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To file or not to file Initiating Proceedings with the Family Court?

As is the case in most areas of society, technological advancements that positively impact family law matters are welcomed by both solicitors and their clients.  However, at times, things occur that were not anticipated with the advent of new technology, with these occurrences often causing the courts to give real thought to what may constitute ‘fairness’ in family law matters.

The recent case of Whooten & Frost (Deceased) [2018] FamCA 79 shows how strict adherence to the rules of the court may bring about injustice.  In my mind, this particular case also demonstrates the somewhat callous form that family law matters can sometimes take.

In the case of Whooten & Frost, in late 2016, the husband sustained an injury whilst he was undertaking farm work.  As a consequence, he was hospitalised twice and placed on life support.  Upon being made aware of his critical condition, the wife electronically filed an Initiating Application in the Family Court of Australia at 7:39pm.  She later found out that the husband had passed away at around 11:00pm that same evening.  The parties had been separated for some 18 months prior to the Husband’s death.

The legal representative for the Husband’s estate argued that, despite the wife’s Initiating Application being filed before the Husband died, it was not deemed to have been received by the court until the next day (and was therefore outside the jurisdiction of the court).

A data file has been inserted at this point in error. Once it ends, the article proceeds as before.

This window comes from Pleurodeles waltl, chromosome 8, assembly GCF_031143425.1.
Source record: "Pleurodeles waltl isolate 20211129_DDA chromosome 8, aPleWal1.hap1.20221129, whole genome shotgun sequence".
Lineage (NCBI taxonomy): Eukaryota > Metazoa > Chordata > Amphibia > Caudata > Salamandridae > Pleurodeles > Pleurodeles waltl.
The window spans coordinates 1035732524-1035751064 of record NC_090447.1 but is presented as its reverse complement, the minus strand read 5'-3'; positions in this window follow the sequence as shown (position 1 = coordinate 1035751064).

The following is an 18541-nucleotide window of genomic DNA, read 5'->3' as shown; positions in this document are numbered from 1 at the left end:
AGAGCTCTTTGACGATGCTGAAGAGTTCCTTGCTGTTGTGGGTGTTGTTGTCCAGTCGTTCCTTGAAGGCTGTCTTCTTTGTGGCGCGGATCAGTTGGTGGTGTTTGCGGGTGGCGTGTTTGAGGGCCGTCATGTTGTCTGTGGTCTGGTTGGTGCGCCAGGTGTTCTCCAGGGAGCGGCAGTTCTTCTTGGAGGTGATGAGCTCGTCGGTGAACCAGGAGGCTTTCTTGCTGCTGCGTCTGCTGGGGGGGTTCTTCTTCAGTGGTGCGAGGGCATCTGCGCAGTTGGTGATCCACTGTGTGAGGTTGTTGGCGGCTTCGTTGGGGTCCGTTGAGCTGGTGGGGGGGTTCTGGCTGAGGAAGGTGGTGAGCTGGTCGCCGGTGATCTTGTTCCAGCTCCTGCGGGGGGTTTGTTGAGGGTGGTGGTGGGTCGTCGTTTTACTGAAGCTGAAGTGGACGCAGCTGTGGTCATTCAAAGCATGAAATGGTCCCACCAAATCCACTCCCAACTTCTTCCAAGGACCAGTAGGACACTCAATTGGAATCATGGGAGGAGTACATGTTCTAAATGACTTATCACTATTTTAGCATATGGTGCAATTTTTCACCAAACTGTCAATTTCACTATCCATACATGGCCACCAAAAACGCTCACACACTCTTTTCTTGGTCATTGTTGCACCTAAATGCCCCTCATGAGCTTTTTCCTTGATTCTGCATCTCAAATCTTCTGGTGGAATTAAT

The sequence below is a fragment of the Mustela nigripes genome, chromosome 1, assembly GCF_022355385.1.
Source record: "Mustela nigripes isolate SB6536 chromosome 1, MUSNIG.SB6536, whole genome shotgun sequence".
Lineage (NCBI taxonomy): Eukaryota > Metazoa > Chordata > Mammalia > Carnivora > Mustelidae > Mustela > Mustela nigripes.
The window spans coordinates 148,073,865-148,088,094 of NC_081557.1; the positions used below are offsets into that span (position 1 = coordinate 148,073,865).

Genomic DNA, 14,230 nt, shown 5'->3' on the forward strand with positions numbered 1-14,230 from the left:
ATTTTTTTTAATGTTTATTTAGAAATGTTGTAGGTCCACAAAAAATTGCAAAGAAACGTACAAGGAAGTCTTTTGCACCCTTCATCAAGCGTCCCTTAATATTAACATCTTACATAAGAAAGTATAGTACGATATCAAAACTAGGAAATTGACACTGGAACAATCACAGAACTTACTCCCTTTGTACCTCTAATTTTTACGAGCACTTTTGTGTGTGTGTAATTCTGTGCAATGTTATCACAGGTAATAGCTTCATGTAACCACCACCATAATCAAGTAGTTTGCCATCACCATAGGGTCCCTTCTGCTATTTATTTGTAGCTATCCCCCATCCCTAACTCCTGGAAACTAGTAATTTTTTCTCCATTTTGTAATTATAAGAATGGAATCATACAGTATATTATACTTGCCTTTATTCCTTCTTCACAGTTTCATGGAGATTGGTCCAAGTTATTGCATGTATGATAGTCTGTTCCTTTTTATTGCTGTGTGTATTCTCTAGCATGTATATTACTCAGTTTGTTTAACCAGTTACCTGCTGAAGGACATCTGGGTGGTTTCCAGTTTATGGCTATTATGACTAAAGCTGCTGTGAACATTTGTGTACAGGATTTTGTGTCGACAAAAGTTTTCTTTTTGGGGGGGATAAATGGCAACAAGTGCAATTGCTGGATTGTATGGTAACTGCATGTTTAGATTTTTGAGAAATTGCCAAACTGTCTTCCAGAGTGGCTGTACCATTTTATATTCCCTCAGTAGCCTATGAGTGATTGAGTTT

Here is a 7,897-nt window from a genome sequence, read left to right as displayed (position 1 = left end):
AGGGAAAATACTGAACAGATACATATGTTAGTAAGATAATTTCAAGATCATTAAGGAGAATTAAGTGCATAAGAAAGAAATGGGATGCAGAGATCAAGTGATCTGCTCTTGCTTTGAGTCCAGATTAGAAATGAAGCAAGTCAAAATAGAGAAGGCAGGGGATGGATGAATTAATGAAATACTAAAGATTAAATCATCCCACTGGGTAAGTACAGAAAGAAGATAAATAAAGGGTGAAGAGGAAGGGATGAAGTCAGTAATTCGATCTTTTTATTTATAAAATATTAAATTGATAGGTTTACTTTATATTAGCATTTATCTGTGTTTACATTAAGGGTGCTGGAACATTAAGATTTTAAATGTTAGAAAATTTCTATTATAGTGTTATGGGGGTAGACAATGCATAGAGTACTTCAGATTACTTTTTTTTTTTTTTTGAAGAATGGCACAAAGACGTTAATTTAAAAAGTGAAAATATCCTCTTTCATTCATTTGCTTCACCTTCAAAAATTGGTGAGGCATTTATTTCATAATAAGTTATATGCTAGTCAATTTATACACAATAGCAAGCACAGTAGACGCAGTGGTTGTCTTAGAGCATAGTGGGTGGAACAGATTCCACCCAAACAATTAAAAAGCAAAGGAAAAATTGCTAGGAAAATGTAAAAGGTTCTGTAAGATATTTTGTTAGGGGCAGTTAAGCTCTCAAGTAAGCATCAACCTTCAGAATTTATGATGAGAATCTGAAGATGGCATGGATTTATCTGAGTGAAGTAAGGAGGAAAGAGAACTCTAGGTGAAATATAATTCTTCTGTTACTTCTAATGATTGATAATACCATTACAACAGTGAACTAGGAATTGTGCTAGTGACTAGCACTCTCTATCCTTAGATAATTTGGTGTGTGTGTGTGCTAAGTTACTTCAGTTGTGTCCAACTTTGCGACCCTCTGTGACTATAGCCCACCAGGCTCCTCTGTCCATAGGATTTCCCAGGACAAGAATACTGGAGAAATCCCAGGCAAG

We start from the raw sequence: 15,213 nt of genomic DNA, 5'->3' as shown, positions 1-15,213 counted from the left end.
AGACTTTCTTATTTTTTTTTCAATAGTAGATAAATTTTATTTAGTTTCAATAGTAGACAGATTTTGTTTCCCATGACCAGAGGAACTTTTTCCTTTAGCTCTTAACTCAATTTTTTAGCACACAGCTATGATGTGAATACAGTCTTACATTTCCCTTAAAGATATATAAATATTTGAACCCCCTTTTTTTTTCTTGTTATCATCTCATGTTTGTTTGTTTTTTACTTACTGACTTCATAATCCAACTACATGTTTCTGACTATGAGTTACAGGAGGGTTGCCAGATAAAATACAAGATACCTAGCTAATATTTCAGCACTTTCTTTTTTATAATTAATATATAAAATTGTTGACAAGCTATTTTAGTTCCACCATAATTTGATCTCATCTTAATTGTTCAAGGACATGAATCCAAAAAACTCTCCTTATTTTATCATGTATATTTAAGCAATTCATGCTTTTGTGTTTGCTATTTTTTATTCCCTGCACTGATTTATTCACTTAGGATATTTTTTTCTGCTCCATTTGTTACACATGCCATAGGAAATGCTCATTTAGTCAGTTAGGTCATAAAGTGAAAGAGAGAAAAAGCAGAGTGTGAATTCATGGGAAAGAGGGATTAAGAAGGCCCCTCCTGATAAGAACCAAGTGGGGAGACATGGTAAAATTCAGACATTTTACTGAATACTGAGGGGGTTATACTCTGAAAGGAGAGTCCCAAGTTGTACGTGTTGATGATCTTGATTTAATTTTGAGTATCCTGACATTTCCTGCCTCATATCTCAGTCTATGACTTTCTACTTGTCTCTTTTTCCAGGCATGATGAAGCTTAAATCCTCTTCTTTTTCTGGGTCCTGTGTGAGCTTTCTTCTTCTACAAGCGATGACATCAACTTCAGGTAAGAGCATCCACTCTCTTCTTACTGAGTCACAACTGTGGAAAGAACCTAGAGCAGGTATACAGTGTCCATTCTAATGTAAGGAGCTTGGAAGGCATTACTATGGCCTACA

Rule 24.05(2) of the Family Law Rules (“the Rules”) (Cth) provides that:

“A document that is sent for filing by electronic communication after 4.30 pm according to legal time in the Australian Capital Territory is taken to have been received by the filing registry on the next day when the filing registry is open.”

Section 79(8) of the Family Law Act 1975 (Cth) provides that, following the death of a party, proceedings must first have been instituted for a court to have jurisdiction.

The wife in this case filed an Amended Application seeking that the time for the filing of an Application be extended by a day, and that she be permitted to proceed with her Initiating Application.

The court found that the denial of the extension of time for filing in this matter would result in the Rules becoming an ‘instrument of injustice’, and therefore accepted that the Initiating Application was filed prior to the Husband’s death at 11:00 pm.

This case highlights a number of things.  Firstly, there is a real need for family law solicitors and their clients to be familiar with the applicable legislation and Rules in order to ensure that an Application filed by a party is not deemed to have failed.

Secondly, there is a need to act promptly with respect to negotiations in family law matters.  Although no criticism can be levelled at either party in this case (and the court indeed found that the wife had not been lazy with pursuing the matters) things can occur in a person’s life that completely change their circumstances, and which may manifestly impact upon what it is that a party may be entitled to, or indeed, their ability to bring proceedings at all.

Finally, the case of Whooten & Frost (Deceased) [2018] FamCA 79 is an example of the courts taking a practical approach to whether the Rules should apply to a particular situation.  However, based on my professional experience I would suggest that it is unwise to rely on the court’s willingness to do so in every circumstance, thus it should not be taken as licence for solicitors or their clients to be tardy with regard to the commencement of proceedings, or cavalier with respect to the application of the Rules.

If you have a query relating to any of the information in this article, or you are in negotiations with your ex-partner and are concerned that things may change, please don’t hesitate to get in touch with one of Coleman Greig’s Accredited Specialists in family law.

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